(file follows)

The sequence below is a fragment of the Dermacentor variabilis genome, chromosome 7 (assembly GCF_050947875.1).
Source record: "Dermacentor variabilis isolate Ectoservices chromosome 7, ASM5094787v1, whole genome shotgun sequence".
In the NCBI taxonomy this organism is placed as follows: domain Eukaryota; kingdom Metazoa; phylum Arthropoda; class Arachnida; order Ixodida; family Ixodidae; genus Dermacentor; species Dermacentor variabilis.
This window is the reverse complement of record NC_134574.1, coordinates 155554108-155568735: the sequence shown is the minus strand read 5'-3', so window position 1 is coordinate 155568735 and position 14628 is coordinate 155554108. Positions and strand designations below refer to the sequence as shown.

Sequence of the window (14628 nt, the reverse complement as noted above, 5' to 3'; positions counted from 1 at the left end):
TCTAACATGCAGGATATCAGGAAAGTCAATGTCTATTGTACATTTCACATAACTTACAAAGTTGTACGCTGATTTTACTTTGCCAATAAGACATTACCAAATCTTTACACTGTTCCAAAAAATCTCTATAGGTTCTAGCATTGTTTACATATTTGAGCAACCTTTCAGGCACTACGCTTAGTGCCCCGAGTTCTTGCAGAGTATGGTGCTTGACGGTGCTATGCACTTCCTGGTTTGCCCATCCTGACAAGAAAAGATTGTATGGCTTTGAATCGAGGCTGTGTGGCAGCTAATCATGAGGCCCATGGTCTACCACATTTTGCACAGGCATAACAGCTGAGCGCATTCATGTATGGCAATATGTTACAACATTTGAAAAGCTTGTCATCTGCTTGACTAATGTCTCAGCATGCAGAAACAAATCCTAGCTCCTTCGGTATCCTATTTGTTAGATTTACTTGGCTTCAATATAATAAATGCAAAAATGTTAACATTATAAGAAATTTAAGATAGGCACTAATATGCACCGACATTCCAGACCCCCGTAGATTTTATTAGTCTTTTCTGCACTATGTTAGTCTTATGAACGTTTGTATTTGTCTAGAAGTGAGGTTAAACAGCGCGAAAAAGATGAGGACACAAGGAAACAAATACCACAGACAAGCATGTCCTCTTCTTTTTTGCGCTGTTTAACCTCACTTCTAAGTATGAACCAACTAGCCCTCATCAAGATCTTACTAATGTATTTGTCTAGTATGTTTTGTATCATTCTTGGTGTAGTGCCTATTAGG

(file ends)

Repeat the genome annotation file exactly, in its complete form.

The sequence below is a fragment of the Dermacentor variabilis genome, chromosome 7 (assembly GCF_050947875.1).
Source record: "Dermacentor variabilis isolate Ectoservices chromosome 7, ASM5094787v1, whole genome shotgun sequence".
In the NCBI taxonomy this organism is placed as follows: domain Eukaryota; kingdom Metazoa; phylum Arthropoda; class Arachnida; order Ixodida; family Ixodidae; genus Dermacentor; species Dermacentor variabilis.
This window is the reverse complement of record NC_134574.1, coordinates 155554108-155568735: the sequence shown is the minus strand read 5'-3', so window position 1 is coordinate 155568735 and position 14628 is coordinate 155554108. Positions and strand designations below refer to the sequence as shown.

Sequence of the window (14628 nt, the reverse complement as noted above, 5' to 3'; positions counted from 1 at the left end):
TCTAACATGCAGGATATCAGGAAAGTCAATGTCTATTGTACATTTCACATAACTTACAAAGTTGTACGCTGATTTTACTTTGCCAATAAGACATTACCAAATCTTTACACTGTTCCAAAAAATCTCTATAGGTTCTAGCATTGTTTACATATTTGAGCAACCTTTCAGGCACTACGCTTAGTGCCCCGAGTTCTTGCAGAGTATGGTGCTTGACGGTGCTATGCACTTCCTGGTTTGCCCATCCTGACAAGAAAAGATTGTATGGCTTTGAATCGAGGCTGTGTGGCAGCTAATCATGAGGCCCATGGTCTACCACATTTTGCACAGGCATAACAGCTGAGCGCATTCATGTATGGCAATATGTTACAACATTTGAAAAGCTTGTCATCTGCTTGACTAATGTCTCAGCATGCAGAAACAAATCCTAGCTCCTTCGGTATCCTATTTGTTAGATTTACTTGGCTTCAATATAATAAATGCAAAAATGTTAACATTATAAGAAATTTAAGATAGGCACTAATATGCACCGACATTCCAGACCCCCGTAGATTTTATTAGTCTTTTCTGCACTATGTTAGTCTTATGAACGTTTGTATTTGTCTAGAAGTGAGGTTAAACAGCGCGAAAAAGATGAGGACACAAGGAAACAAATACCACAGACAAGCATGTCCTCTTCTTTTTTGCGCTGTTTAACCTCACTTCTAAGTATGAACCAACTAGCCCTCATCAAGATCTTACTAATGTATTTGTCTAGTATGTTTTGTATCATTCTTGGTGTAGTGCCTATTAGG